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Minority reacts to Supreme Court's ruling on deputy speakers' vote

BY: Graphic.com.gh
Minority reacts to Supreme Court's ruling on deputy speakers' vote
Minority reacts to Supreme Court's ruling on deputy speakers' vote

The Minority in Parliament has reacted to the Supreme Court's ruling that says a Deputy Speaker presiding over proceedings in Parliament has the right to vote on matters and also be counted as part of the quorum for decision making in Parliament.

According to the Minority Leader, Mr Haruna Iddrisu, the judgment is a "travesty of justice" and failure of the judiciary on Parliamentary democracy.

"From today, maybe there will be a new deviation of who a First or a Second Deputy Speaker of Parliament is. Maybe, they don't deserve us according them the offices they occupy, maybe that is what the Supreme Court is ruling. We will just recognise them as MP of Fomena and MP for Bekwai and nothing more," Mr Iddrisu said in a reaction at a press briefing in Parliament. Click to Tweet

In a unanimous decision Wednesday [March 9, 2022], a seven-member panel of the apex court held that upon a true and proper interpretation of Article 103 and 104 of the 1992 Constitution, a Deputy Speaker who happens to be a member of Parliament does not lose his right to take part in decision making in Parliament, reports Graphic Online’s Emmanuel Ebo Hawkson who was in the courtroom.

In view of the decision, the apex court held that the passing of the budget on November 30, 2021 in which Mr Joe Osei Owusu , the first Deputy Speaker counted himself as part of the quorum, was valid.

Also, the court has struck down order 109(3) of the standing orders of Parliament which prevented a deputy speaker presiding from voting, as unconstitutional.

The court gave the decision today after it dismissed a writ by a law lecturer, Justice Abdulai, who was challenging the decision of Mr Owusu to be counted as part of the quorum to pass the budget.

The unanimous decision was given by Justices Jones Dotse, Nene Amegather, Prof Ashie Kotey, Mariama Owusu, Lovelace Johnson, Clemence Honyenuga and Yonny Kulendi.

The court did not give its reasons for the decision but said the reasons would be filed by Friday at the Court’s registry [March 11, 2022].

Read also: Deputy Speakers of Parliament can vote - Supreme Court

Supreme Court’s ruling is a stab in Ghana parliamentary democracy -  Minority Click to Tweet

Graphic Online's Nana Konadu Agyeman reports from PARLIAMENT HOUSE that, the Minority has expressed grave disappointment by the Supreme Court ruling.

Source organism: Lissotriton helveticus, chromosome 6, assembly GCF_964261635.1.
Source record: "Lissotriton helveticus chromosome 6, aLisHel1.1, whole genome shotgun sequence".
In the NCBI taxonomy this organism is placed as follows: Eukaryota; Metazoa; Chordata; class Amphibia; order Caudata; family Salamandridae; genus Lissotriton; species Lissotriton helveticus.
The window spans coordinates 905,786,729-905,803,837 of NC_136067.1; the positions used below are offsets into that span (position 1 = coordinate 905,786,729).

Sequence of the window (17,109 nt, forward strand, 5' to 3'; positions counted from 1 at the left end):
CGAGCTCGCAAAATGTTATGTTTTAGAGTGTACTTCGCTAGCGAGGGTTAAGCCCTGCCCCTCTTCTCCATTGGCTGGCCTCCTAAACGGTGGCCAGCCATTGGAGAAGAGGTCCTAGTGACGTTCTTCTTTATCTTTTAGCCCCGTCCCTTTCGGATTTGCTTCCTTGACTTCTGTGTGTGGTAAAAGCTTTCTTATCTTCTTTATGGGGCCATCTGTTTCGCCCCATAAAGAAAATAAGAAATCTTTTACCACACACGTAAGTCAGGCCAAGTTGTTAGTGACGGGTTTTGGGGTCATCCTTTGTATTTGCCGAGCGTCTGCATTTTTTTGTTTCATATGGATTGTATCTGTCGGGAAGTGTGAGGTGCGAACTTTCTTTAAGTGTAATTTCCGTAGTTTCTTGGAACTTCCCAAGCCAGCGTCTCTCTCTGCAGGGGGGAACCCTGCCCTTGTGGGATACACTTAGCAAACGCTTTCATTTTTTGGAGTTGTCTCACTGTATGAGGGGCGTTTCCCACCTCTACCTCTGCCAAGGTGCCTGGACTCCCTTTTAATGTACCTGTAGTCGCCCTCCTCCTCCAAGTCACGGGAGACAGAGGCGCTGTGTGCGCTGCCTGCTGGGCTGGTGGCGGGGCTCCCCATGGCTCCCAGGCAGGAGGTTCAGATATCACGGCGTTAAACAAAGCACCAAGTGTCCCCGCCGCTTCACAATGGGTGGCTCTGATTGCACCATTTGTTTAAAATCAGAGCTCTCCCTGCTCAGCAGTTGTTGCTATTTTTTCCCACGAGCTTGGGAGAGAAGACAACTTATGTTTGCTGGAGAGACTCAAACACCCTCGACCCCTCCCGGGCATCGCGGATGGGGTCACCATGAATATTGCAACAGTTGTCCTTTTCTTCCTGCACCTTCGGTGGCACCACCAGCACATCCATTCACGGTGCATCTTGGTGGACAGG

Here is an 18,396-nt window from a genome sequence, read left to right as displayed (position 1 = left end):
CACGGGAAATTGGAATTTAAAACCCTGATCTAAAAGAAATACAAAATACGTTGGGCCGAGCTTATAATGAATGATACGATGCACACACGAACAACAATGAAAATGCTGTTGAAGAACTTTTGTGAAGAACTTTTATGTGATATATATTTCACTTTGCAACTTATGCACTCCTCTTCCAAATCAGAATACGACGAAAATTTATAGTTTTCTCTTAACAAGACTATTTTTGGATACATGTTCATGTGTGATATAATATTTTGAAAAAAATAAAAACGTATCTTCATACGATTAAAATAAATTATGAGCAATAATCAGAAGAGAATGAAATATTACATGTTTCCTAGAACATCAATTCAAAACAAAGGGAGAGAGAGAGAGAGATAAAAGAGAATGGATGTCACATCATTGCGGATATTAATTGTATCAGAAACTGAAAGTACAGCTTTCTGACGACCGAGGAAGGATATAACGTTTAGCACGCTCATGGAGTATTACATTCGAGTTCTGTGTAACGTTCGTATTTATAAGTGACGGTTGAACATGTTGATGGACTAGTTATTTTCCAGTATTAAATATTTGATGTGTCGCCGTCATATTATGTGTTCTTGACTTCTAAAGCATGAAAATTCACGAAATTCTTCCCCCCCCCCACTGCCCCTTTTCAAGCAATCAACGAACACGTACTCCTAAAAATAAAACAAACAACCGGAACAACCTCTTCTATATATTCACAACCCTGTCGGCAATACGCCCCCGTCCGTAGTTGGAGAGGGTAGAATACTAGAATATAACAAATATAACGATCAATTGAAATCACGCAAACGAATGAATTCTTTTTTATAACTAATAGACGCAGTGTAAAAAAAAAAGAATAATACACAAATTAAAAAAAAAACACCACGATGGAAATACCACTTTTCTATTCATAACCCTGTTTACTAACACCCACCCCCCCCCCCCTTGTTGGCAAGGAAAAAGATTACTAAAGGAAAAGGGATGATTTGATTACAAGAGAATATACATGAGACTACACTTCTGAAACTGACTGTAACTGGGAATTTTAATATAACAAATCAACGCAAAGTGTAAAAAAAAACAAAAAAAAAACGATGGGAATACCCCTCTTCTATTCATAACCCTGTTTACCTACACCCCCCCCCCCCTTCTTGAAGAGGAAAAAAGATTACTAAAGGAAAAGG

They described the ruling by the apex court as a "judicial interference in time-tested parliamentary practice and established conventions."

Reacting, the Minority Leader said “This ruling by the Supreme Court, to put it aptly, is judicial support for Electronic Transfer Bill (E-levy), nothing more, for a struggling economy in distress and a judicial support for the restoration of a matter they have said that it is constitutional.

“It is repugnant to the provisions of article 102 and 104 but they are clothed with the authority and mandate to interpret the law and this is a travesty of parliamentary justice and is a stab in the growth and development of multi-party constitutional democracy built on the spirit and principle of checks and balances

Mr Iddrisu said in civilized democracy everywhere in the world including the United Kingdom (UK), the presiding officer’s vote was discounted.

He thus said it was not for nothing that Article 102 provided a person presiding shall have no original nor casting vote.

He described as intriguing to hear that while the nation awaited the full reasoning of the Supreme Court, one of the justices of the apex court said “the quorum in Article 102 is not the same as Article 104."

“That is the ruling but we know that for quorum, Article 102 is authoritative on the composition of quorum for Parliament for the purpose of conducting business."

“We cannot see any material difference in the provisions of Article 104 but for their purposes they have said that interpret Article 102 differently and separately from Article 104."

The leader said the judiciary was also failing Ghana’s Parliamentary democracy in their inability to appreciate the true meaning of Article 110 of the 1992 Constitution that Parliament shall, by Standing Orders, regulate its own proceedings.

“We regulate our own proceedings and today reference is made to the 1992 Constitution and not to the Standing Orders of Parliament of Ghana in particular Standing Order 13."